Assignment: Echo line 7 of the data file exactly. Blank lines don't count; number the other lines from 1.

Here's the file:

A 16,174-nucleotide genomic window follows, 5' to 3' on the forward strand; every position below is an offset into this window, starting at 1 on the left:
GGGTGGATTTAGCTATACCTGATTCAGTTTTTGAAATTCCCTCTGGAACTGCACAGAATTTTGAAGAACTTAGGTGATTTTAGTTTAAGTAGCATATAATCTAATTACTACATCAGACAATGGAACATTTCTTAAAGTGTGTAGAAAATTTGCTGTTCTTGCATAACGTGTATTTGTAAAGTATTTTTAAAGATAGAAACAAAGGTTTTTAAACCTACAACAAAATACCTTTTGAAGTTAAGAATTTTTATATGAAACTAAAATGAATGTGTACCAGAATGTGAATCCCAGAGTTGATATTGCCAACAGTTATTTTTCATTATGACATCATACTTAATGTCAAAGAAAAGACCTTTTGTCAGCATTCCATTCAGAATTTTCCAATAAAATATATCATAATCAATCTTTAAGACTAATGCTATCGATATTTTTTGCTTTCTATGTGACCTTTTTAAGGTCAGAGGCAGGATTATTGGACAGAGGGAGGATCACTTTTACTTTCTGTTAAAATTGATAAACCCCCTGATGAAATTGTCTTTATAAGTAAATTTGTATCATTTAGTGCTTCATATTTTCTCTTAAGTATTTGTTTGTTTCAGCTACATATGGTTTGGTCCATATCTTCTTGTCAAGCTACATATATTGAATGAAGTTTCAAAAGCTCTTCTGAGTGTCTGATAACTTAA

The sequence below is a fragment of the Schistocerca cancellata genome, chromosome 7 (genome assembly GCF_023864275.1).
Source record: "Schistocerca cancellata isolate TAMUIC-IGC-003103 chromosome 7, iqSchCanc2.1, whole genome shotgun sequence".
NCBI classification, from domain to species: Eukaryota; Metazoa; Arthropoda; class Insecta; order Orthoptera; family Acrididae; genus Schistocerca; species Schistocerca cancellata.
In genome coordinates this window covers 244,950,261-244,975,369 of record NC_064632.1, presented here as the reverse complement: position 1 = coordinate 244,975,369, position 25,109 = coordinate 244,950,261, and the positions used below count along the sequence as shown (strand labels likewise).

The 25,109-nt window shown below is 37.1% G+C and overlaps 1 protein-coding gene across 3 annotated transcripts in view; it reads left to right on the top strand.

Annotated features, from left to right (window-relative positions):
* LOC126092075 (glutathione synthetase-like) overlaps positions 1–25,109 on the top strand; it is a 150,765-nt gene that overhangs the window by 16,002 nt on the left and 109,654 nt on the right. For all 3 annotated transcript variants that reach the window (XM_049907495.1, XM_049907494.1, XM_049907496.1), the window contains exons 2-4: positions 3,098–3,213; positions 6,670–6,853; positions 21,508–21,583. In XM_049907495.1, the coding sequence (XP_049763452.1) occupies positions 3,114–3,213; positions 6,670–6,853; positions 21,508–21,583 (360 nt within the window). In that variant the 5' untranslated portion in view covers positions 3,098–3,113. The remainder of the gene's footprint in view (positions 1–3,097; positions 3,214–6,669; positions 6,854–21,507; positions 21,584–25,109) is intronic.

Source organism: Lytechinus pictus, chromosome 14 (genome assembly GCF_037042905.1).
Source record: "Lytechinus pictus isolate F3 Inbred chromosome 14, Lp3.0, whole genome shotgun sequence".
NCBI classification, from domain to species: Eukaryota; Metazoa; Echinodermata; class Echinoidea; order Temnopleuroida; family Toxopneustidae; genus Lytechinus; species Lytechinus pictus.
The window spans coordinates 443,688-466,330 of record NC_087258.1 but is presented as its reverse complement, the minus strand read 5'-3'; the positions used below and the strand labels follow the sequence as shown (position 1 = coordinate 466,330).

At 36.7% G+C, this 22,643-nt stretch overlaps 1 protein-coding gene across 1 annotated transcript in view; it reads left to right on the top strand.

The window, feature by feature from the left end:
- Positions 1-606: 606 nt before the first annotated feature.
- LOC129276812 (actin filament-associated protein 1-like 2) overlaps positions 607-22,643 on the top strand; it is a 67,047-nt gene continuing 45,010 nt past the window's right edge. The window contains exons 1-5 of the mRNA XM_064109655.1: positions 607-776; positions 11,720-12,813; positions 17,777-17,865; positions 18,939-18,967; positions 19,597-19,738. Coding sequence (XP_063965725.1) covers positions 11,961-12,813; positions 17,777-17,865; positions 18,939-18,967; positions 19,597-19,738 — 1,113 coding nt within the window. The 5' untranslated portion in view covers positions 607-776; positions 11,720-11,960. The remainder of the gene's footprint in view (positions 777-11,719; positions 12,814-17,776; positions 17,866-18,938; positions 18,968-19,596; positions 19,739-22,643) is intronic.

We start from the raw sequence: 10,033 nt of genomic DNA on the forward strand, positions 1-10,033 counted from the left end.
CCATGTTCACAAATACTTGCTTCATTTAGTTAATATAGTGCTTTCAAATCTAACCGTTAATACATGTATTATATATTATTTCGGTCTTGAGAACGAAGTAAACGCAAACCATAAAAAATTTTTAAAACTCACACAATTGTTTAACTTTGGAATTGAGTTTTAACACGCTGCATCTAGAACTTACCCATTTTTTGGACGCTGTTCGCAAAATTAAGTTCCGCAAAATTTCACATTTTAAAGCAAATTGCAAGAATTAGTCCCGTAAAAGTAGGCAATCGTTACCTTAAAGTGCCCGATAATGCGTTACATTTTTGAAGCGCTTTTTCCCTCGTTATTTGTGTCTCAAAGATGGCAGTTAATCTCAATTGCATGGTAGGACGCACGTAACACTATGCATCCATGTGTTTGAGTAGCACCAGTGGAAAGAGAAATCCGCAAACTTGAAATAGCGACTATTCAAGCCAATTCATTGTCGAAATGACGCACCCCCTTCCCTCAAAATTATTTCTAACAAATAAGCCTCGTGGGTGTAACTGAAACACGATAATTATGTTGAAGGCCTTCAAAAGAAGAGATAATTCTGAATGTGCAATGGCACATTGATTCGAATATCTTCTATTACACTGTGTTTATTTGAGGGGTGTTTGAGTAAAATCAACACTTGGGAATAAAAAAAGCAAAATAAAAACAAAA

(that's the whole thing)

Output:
The 25,109-nt window shown below is 37.1% G+C and overlaps 1 protein-coding gene across 3 annotated transcripts in view; it reads left to right on the top strand.